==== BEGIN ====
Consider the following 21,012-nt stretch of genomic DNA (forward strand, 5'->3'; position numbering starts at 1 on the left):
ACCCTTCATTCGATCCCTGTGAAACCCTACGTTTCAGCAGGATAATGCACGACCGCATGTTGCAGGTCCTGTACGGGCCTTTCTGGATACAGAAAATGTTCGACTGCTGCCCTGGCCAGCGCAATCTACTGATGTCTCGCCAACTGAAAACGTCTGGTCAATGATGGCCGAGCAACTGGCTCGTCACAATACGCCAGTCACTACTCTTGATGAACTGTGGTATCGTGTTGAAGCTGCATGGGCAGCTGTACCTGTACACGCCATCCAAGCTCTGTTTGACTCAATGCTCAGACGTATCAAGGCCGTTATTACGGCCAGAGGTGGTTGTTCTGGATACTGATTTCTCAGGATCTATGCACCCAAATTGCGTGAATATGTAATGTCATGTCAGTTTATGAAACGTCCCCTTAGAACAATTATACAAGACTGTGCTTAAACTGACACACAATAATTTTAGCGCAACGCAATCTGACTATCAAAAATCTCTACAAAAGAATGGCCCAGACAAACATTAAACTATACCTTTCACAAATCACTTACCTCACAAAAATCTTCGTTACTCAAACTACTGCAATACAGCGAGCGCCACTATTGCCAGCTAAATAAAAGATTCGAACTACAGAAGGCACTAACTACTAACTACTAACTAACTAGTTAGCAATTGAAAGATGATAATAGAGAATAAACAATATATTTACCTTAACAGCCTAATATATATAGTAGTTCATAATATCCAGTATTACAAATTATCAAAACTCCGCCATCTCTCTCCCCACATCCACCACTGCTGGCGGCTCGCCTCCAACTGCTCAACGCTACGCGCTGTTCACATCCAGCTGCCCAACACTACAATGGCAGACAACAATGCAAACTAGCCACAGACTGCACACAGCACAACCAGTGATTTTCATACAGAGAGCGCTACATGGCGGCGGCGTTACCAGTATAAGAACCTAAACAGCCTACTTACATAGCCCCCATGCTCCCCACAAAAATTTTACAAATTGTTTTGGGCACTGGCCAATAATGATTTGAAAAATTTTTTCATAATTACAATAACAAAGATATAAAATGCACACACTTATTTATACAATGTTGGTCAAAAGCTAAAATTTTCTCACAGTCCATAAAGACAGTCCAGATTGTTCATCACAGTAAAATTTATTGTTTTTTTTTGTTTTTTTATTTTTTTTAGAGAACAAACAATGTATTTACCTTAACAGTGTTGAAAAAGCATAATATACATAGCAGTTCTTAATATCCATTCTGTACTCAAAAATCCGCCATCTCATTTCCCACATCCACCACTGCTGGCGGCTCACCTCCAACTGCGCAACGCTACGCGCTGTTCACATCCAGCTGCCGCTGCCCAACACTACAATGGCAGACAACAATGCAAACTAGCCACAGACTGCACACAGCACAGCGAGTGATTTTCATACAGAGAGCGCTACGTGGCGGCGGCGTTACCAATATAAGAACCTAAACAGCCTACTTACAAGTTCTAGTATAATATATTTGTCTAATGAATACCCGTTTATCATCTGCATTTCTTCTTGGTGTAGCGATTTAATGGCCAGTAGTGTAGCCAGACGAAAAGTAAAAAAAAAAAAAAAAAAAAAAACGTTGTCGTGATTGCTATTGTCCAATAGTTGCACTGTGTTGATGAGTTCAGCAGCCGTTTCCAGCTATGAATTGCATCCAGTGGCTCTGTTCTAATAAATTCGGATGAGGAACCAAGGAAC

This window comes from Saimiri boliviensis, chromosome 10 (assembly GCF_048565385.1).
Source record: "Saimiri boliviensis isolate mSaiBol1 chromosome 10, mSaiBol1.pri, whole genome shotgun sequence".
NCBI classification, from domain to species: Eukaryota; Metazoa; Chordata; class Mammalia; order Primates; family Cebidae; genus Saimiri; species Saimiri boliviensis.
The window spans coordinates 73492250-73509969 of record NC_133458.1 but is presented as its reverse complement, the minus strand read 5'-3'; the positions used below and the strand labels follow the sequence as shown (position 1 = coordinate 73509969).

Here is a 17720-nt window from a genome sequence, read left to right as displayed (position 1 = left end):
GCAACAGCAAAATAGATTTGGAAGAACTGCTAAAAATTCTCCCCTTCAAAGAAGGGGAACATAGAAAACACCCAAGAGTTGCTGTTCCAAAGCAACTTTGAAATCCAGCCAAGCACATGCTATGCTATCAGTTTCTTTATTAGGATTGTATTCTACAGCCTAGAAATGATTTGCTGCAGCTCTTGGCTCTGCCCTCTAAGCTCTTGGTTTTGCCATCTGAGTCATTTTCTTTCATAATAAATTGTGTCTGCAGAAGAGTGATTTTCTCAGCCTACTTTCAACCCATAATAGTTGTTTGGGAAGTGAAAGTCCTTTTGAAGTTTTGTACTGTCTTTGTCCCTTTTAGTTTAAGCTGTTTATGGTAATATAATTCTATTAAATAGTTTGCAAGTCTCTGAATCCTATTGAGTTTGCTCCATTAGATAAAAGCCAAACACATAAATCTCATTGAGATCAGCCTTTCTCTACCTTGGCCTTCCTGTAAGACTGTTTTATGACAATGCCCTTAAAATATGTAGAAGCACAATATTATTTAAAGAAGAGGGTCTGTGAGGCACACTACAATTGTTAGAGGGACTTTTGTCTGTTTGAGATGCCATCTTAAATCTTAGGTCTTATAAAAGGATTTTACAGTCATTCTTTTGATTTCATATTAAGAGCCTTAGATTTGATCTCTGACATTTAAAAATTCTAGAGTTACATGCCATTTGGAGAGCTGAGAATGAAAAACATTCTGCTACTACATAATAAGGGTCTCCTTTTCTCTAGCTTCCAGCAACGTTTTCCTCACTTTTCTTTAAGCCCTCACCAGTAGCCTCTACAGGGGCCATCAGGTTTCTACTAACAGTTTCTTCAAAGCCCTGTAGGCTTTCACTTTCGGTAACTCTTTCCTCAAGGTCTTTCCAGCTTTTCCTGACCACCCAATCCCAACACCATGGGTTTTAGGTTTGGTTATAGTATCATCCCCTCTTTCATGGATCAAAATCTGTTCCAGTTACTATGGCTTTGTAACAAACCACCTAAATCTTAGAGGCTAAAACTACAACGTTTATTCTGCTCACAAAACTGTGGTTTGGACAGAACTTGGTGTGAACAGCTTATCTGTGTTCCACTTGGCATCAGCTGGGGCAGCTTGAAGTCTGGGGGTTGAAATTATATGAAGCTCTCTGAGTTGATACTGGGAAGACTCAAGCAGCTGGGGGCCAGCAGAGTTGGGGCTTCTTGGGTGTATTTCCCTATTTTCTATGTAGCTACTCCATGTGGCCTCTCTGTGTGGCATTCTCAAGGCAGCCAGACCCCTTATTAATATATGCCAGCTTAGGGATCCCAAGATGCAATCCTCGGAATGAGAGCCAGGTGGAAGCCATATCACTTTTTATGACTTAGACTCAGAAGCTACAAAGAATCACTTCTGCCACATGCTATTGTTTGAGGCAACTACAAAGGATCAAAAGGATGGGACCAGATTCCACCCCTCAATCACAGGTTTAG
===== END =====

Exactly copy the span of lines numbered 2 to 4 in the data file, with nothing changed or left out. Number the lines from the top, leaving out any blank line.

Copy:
ACCCTTCATTCGATCCCTGTGAAACCCTACGTTTCAGCAGGATAATGCACGACCGCATGTTGCAGGTCCTGTACGGGCCTTTCTGGATACAGAAAATGTTCGACTGCTGCCCTGGCCAGCGCAATCTACTGATGTCTCGCCAACTGAAAACGTCTGGTCAATGATGGCCGAGCAACTGGCTCGTCACAATACGCCAGTCACTACTCTTGATGAACTGTGGTATCGTGTTGAAGCTGCATGGGCAGCTGTACCTGTACACGCCATCCAAGCTCTGTTTGACTCAATGCTCAGACGTATCAAGGCCGTTATTACGGCCAGAGGTGGTTGTTCTGGATACTGATTTCTCAGGATCTATGCACCCAAATTGCGTGAATATGTAATGTCATGTCAGTTTATGAAACGTCCCCTTAGAACAATTATACAAGACTGTGCTTAAACTGACACACAATAATTTTAGCGCAACGCAATCTGACTATCAAAAATCTCTACAAAAGAATGGCCCAGACAAACATTAAACTATACCTTTCACAAATCACTTACCTCACAAAAATCTTCGTTACTCAAACTACTGCAATACAGCGAGCGCCACTATTGCCAGCTAAATAAAAGATTCGAACTACAGAAGGCACTAACTACTAACTACTAACTAACTAGTTAGCAATTGAAAGATGATAATAGAGAATAAACAATATATTTACCTTAACAGCCTAATATATATAGTAGTTCATAATATCCAGTATTACAAATTATCAAAACTCCGCCATCTCTCTCCCCACATCCACCACTGCTGGCGGCTCGCCTCCAACTGCTCAACGCTACGCGCTGTTCACATCCAGCTGCCCAACACTACAATGGCAGACAACAATGCAAACTAGCCACAGACTGCACACAGCACAACCAGTGATTTTCATACAGAGAGCGCTACATGGCGGCGGCGTTACCAGTATAAGAACCTAAACAGCCTACTTACATAGCCCCCATGCTCCCCACAAAAATTTTACAAATTGTTTTGGGCACTGGCCAATAATGATTTGAAAAATTTTTTCATAATTACAATAACAAAGATATAAAATGCACACACTTATTTATACAATGTTGGTCAAAAGCTAAAATTTTCTCACAGTCCATAAAGACAGTCCAGATTGTTCATCACAGTAAAATTTATTGTTTTTTTTTGTTTTTTTATTTTTTTTAGAGAACAAACAATGTATTTACCTTAACAGTGTTGAAAAAGCATAATATACATAGCAGTTCTTAATATCCATTCTGTACTCAAAAATCCGCCATCTCATTTCCCACATCCACCACTGCTGGCGGCTCACCTCCAACTGCGCAACGCTACGCGCTGTTCACATCCAGCTGCCGCTGCCCAACACTACAATGGCAGACAACAATGCAAACTAGCCACAGACTGCACACAGCACAGCGAGTGATTTTCATACAGAGAGCGCTACGTGGCGGCGGCGTTACCAATATAAGAACCTAAACAGCCTACTTACAAGTTCTAGTATAATATATTTGTCTAATGAATACCCGTTTATCATCTGCATTTCTTCTTGGTGTAGCGATTTAATGGCCAGTAGTGTAGCCAGACGAAAAGTAAAAAAAAAAAAAAAAAAAAAAACGTTGTCGTGATTGCTATTGTCCAATAGTTGCACTGTGTTGATGAGTTCAGCAGCCGTTTCCAGCTATGAATTGCATCCAGTGGCTCTGTTCTAATAAATTCGGATGAGGAACCAAGGAAC

This window comes from Saimiri boliviensis, chromosome 10 (assembly GCF_048565385.1).
Source record: "Saimiri boliviensis isolate mSaiBol1 chromosome 10, mSaiBol1.pri, whole genome shotgun sequence".